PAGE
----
When digging a metal clue (or anything else) you should always remove slivers of ground, digging across the ground in ½ to 1 inch bites instead of digging straight down as if you were digging a hole. By working across the soil in small bites you decrease your chances of moving the object that is in the ground should you hit it with your digging tool. I would also recommend not using a full size shovel when digging anything that you think might be a clue.

The smaller shovels like the folding military types are excellent for this process. I found a small shovel at Home Depot that has a small shovel head and a wooden handle on it and the whole shovel is less than three feet long. This makes it easy to pack in if you are having to hike to a spot and it’s easier to use when you are on your knees digging. It’s not as compact as the military shovel but you don’t have to fold it out when you are ready to use it either.

Once you have gotten down to the actual piece of metal in the ground then it is time to switch tools to something even smaller and start really taking your time. Depending on the soil you are digging in you may be able to finish the hole with your hands but generally it takes some type of tool. This is where an old screw driver or a knife come in handy. I usually carry an old M-16 bayonet for this purpose. You can by them really cheap and they work well. You want to take your time and dig out around the object, being careful not to move it until you can see the entire top of the piece of metal. I also carry a couple of different size brushes that I use for cleaning off things I find in the ground and rock carvings.

At the point of having the object uncovered but before I remove it from the ground I take photos, lots and lots of photos, including a few with my compass in the shot as a reference. Once I have these photos I will take compass headings off of any point on the object along with any straight side and anything else that could be considered a pointer. As an example, a firearm can have several different things as pointers. The barrel can point a direction, the hammer can point a direction, the trigger can point a direction or there can be something cut or carved into the firearm that is to be used for a pointer. Until you know for sure what you are supposed to use then you can’t discount anything.

Keep in mind that if you have something such as the trigger or hammer or even a line carved into the object, these can subjective in nature and therefore the distance you will travel from your clue probably will not be very far, generally under fifty feet.

Did I mention you should have a pen and paper to right down the information from the clue? I know, that’s a “duh” right? If you only knew!!

Once you have your photos of the object while it is still in the ground and your compass headings, I normally measure how deep in the ground the object is. This way I can compare it to anything else I might find and this will help with connecting the dots so to speak. If there is more than one buried clue on a site it is probable that all of the buried clues will be the same depth give or take an inch or two. I will say that it’s not very likely you will have a bunch of metal clues at one site. If you are dealing with an outlaw treasure then one or two is probably the max unless there are several caches in the same map. (Please don’t construe this to mean that every site will have buried metal clues, they won’t. A lot of them won’t so keep that in mind.)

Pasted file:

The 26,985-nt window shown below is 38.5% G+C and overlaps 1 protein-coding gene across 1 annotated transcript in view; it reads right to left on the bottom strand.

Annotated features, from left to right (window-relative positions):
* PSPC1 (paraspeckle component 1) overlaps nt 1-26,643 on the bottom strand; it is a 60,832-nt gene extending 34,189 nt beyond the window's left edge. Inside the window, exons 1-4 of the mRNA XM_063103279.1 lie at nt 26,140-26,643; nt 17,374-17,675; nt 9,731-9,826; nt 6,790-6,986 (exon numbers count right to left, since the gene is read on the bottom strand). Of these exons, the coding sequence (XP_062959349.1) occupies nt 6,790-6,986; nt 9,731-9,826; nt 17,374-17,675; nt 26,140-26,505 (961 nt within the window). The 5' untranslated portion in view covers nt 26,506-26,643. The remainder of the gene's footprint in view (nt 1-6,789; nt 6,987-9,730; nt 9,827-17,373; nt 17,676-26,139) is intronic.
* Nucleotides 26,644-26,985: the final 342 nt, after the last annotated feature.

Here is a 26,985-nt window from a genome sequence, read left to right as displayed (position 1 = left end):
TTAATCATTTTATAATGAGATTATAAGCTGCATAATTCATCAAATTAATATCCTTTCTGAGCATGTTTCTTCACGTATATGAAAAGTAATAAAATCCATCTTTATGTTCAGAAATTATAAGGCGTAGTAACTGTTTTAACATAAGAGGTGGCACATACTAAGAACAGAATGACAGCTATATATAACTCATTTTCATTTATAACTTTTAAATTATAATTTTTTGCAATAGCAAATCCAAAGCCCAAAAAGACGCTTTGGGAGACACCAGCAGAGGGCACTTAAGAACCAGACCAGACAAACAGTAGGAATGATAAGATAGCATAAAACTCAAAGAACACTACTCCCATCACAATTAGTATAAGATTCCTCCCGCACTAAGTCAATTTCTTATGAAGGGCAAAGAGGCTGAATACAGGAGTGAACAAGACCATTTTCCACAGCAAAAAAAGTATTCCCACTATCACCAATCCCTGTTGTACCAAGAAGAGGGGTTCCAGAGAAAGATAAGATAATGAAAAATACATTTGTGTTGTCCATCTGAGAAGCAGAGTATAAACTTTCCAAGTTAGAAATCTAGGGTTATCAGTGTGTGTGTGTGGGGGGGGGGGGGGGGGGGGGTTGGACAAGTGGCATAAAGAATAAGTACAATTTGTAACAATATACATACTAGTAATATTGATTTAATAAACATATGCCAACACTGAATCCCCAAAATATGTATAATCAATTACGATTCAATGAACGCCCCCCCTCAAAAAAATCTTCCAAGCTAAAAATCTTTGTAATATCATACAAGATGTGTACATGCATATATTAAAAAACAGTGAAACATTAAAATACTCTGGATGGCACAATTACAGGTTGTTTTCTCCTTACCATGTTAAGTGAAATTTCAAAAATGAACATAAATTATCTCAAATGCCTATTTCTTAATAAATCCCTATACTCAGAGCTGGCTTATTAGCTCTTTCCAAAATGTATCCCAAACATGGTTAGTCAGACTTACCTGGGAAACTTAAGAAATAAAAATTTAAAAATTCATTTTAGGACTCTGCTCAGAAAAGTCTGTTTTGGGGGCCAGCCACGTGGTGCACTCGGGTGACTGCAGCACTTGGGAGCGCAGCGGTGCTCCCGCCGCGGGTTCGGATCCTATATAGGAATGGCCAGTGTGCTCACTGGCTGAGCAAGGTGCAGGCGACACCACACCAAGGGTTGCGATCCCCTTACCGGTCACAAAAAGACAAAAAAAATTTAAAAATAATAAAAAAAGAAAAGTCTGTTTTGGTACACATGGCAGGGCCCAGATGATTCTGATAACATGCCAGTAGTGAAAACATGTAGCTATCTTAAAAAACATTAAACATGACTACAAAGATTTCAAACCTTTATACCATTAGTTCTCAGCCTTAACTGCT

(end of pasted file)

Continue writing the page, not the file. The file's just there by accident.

Now comes the time to SLOWLY take the object out of the ground. Why slowly you ask? Because there may be something attached to the bottom of it that may fall off when you pull it out of the ground. If this is the case the piece on the bottom that you haven’t seen yet may be the pointer.

I can’t say this enough, don’t get excited or over anxious about digging anything out of the ground! Take your time and do it right. It may save you a lot of grief and extra work in the long run.

Once you have your metal clue out of the ground you will want to inspect it closely for anything that may be “the” clue you are looking for. Something could be carved on the back of the object or along the sides/edges or if there is a name or stamp on the object this may be information that you need. As an example, you may find a piece of an old iron stove that has all or part of the manufacture’s name on it and your map may also have the same name or letters on it somewhere. This would tell me that the metal clue is telling me where in the map I am. Kind of a “you are here” type deal. This can give you a spot on your map so that you will know what to look for next. Not all clues take you somewhere. Some can simply show you where on the map you are and you have to refer back to the map to get directions from that spot.

Once you have your object out of the ground you will want to take some more photos showing all sides of it, especially if there is anything on it.

If what you have found is truly a clue then you may well be on your way to finding treasure. If the buried clue is still there then this means no one else has dug it up which gives you a very good chance that the treasure has not been recovered either.